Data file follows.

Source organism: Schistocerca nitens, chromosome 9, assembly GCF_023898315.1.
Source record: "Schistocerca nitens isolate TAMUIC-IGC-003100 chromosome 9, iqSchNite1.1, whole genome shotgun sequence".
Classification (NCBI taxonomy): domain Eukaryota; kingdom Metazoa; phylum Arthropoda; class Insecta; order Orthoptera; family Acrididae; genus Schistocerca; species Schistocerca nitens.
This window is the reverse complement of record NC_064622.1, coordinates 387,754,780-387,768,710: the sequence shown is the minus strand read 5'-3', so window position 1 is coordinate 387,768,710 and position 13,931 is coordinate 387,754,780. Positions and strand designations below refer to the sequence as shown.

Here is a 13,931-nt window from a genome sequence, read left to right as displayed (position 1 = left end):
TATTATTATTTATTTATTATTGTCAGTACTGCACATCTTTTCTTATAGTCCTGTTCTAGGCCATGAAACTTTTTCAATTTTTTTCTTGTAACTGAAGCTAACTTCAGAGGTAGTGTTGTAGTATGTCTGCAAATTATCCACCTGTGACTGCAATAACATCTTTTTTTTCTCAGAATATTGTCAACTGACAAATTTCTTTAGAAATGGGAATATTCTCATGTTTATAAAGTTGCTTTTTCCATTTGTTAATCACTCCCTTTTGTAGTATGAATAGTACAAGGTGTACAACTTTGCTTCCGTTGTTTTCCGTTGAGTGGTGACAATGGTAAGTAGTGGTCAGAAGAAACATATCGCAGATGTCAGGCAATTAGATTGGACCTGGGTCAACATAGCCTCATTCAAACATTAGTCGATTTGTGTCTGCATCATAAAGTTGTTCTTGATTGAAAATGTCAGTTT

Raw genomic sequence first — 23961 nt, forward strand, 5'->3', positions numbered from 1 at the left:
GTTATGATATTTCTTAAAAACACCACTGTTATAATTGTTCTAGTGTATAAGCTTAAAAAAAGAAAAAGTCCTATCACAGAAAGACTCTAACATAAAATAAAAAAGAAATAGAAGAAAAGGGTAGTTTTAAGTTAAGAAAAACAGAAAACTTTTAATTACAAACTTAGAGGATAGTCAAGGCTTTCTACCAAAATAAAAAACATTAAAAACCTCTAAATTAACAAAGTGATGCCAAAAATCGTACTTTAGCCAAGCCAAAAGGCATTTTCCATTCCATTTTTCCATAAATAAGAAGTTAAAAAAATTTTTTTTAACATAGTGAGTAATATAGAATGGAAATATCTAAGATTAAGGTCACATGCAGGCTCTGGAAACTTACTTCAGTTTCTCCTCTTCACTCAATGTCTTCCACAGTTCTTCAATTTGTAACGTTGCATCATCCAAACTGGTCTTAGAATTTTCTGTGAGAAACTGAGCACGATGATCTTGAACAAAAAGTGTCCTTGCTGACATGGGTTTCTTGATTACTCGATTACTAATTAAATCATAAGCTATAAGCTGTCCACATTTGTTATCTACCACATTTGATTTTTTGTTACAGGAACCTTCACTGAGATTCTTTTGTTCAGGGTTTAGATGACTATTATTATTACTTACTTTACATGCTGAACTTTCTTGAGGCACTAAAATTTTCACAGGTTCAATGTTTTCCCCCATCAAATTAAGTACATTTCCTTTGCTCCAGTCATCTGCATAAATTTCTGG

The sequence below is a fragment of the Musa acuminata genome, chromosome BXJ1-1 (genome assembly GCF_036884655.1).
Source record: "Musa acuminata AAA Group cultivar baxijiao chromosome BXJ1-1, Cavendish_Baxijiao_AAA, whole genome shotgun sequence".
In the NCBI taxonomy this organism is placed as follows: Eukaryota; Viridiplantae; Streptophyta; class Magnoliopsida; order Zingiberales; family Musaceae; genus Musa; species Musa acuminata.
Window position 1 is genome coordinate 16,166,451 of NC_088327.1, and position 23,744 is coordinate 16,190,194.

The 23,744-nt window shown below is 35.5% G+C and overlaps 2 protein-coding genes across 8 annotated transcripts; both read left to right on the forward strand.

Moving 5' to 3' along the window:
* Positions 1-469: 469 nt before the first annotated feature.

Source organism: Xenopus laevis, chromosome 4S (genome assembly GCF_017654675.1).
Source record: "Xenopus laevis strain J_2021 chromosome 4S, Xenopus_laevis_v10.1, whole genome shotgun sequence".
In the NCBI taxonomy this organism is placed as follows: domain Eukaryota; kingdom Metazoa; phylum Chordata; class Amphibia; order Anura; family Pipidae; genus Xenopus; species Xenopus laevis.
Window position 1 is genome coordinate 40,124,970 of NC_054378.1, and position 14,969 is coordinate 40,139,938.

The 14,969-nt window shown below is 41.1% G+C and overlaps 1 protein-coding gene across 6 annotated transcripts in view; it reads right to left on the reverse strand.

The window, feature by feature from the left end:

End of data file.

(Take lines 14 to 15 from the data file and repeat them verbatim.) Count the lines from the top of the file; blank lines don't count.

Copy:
Moving 5' to 3' along the window:
* Positions 1-469: 469 nt before the first annotated feature.